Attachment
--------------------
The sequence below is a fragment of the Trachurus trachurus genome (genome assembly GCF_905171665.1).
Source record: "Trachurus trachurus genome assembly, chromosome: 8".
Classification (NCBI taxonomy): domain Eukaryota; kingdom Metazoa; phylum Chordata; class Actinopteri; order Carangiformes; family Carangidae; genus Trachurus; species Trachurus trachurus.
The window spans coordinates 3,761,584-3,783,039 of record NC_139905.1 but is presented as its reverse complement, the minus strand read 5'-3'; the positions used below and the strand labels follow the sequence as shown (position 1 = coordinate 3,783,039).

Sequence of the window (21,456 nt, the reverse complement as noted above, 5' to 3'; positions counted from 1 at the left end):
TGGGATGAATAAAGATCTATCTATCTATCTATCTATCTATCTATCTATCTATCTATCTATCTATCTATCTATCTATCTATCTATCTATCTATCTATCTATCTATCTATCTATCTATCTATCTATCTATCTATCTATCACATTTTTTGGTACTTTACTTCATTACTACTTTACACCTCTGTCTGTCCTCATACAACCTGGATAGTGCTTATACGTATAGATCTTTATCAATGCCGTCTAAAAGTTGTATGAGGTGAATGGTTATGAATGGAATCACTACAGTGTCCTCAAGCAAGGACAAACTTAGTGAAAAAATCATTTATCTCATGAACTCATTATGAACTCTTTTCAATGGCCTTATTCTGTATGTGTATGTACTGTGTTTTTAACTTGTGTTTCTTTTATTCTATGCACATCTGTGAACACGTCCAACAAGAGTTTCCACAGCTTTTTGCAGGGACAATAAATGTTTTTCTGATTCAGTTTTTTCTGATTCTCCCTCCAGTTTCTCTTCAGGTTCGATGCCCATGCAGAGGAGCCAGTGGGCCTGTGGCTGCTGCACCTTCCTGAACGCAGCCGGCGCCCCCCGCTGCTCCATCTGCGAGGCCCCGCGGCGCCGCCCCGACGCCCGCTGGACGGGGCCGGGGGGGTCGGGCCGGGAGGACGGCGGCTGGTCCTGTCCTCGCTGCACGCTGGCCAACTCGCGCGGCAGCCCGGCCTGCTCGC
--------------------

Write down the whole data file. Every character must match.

The sequence below is a fragment of the Trachurus trachurus genome (genome assembly GCF_905171665.1).
Source record: "Trachurus trachurus genome assembly, chromosome: 8".
Classification (NCBI taxonomy): domain Eukaryota; kingdom Metazoa; phylum Chordata; class Actinopteri; order Carangiformes; family Carangidae; genus Trachurus; species Trachurus trachurus.
The window spans coordinates 3,761,584-3,783,039 of record NC_139905.1 but is presented as its reverse complement, the minus strand read 5'-3'; the positions used below and the strand labels follow the sequence as shown (position 1 = coordinate 3,783,039).

Sequence of the window (21,456 nt, the reverse complement as noted above, 5' to 3'; positions counted from 1 at the left end):
TGGGATGAATAAAGATCTATCTATCTATCTATCTATCTATCTATCTATCTATCTATCTATCTATCTATCTATCTATCTATCTATCTATCTATCTATCTATCTATCTATCTATCTATCTATCTATCTATCTATCTATCACATTTTTTGGTACTTTACTTCATTACTACTTTACACCTCTGTCTGTCCTCATACAACCTGGATAGTGCTTATACGTATAGATCTTTATCAATGCCGTCTAAAAGTTGTATGAGGTGAATGGTTATGAATGGAATCACTACAGTGTCCTCAAGCAAGGACAAACTTAGTGAAAAAATCATTTATCTCATGAACTCATTATGAACTCTTTTCAATGGCCTTATTCTGTATGTGTATGTACTGTGTTTTTAACTTGTGTTTCTTTTATTCTATGCACATCTGTGAACACGTCCAACAAGAGTTTCCACAGCTTTTTGCAGGGACAATAAATGTTTTTCTGATTCAGTTTTTTCTGATTCTCCCTCCAGTTTCTCTTCAGGTTCGATGCCCATGCAGAGGAGCCAGTGGGCCTGTGGCTGCTGCACCTTCCTGAACGCAGCCGGCGCCCCCCGCTGCTCCATCTGCGAGGCCCCGCGGCGCCGCCCCGACGCCCGCTGGACGGGGCCGGGGGGGTCGGGCCGGGAGGACGGCGGCTGGTCCTGTCCTCGCTGCACGCTGGCCAACTCGCGCGGCAGCCCGGCCTGCTCGC